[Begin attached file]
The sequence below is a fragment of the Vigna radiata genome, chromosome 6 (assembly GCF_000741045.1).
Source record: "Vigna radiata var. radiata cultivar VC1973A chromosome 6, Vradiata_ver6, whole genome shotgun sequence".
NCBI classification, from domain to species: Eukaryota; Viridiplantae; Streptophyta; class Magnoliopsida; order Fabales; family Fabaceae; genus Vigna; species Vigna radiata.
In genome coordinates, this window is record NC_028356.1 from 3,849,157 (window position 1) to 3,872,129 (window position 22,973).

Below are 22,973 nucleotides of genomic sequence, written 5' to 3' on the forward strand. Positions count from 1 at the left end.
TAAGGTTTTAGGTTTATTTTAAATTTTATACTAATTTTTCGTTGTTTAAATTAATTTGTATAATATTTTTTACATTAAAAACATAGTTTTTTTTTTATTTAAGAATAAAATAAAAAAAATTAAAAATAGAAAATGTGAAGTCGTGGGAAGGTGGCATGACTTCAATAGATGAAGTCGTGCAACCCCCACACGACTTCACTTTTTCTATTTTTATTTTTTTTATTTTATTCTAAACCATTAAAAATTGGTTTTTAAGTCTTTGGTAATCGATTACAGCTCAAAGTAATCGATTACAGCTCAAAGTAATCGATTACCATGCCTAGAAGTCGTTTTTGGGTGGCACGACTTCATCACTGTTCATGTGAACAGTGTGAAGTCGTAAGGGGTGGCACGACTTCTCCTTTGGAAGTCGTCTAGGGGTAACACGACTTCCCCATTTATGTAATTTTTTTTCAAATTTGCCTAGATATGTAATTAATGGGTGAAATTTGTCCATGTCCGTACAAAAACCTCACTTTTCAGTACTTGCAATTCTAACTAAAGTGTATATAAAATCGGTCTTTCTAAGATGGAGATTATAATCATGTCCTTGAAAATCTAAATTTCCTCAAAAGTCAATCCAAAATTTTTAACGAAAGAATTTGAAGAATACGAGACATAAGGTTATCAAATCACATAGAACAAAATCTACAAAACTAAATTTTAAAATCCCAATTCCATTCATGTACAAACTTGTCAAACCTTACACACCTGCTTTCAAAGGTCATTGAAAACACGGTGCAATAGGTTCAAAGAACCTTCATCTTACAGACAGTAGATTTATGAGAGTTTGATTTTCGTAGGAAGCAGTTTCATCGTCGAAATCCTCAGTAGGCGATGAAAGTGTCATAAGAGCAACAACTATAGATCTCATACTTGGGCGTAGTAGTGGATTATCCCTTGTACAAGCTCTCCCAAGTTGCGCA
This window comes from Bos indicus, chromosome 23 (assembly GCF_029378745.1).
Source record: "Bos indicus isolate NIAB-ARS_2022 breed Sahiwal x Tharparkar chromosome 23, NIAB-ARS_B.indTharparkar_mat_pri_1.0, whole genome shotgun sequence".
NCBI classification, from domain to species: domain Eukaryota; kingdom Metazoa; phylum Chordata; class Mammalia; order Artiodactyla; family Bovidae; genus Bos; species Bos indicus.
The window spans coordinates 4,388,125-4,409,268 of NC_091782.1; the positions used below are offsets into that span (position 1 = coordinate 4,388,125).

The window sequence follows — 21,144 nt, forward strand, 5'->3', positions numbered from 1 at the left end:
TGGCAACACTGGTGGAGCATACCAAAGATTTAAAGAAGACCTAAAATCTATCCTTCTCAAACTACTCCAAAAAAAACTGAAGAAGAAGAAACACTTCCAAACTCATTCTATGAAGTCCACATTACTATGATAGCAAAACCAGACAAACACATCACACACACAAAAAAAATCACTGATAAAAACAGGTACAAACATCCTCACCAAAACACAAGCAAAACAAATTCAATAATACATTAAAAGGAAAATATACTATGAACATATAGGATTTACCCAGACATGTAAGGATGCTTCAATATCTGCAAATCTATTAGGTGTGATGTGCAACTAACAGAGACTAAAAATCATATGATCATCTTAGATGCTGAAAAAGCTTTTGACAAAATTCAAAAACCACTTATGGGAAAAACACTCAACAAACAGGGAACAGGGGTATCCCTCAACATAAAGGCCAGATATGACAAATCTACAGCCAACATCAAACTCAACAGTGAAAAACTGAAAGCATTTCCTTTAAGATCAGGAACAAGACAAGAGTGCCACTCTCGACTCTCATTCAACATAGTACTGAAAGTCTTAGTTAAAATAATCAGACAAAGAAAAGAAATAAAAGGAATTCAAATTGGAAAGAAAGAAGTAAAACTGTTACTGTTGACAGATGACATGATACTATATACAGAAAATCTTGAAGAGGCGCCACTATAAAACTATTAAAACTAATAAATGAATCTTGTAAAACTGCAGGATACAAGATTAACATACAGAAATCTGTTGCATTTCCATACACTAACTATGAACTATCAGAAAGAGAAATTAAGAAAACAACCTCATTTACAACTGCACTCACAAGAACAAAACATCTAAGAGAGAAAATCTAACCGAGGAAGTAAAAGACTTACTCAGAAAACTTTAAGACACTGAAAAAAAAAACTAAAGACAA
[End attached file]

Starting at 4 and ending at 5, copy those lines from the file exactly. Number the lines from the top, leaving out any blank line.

In genome coordinates, this window is record NC_028356.1 from 3,849,157 (window position 1) to 3,872,129 (window position 22,973).

Below are 22,973 nucleotides of genomic sequence, written 5' to 3' on the forward strand. Positions count from 1 at the left end.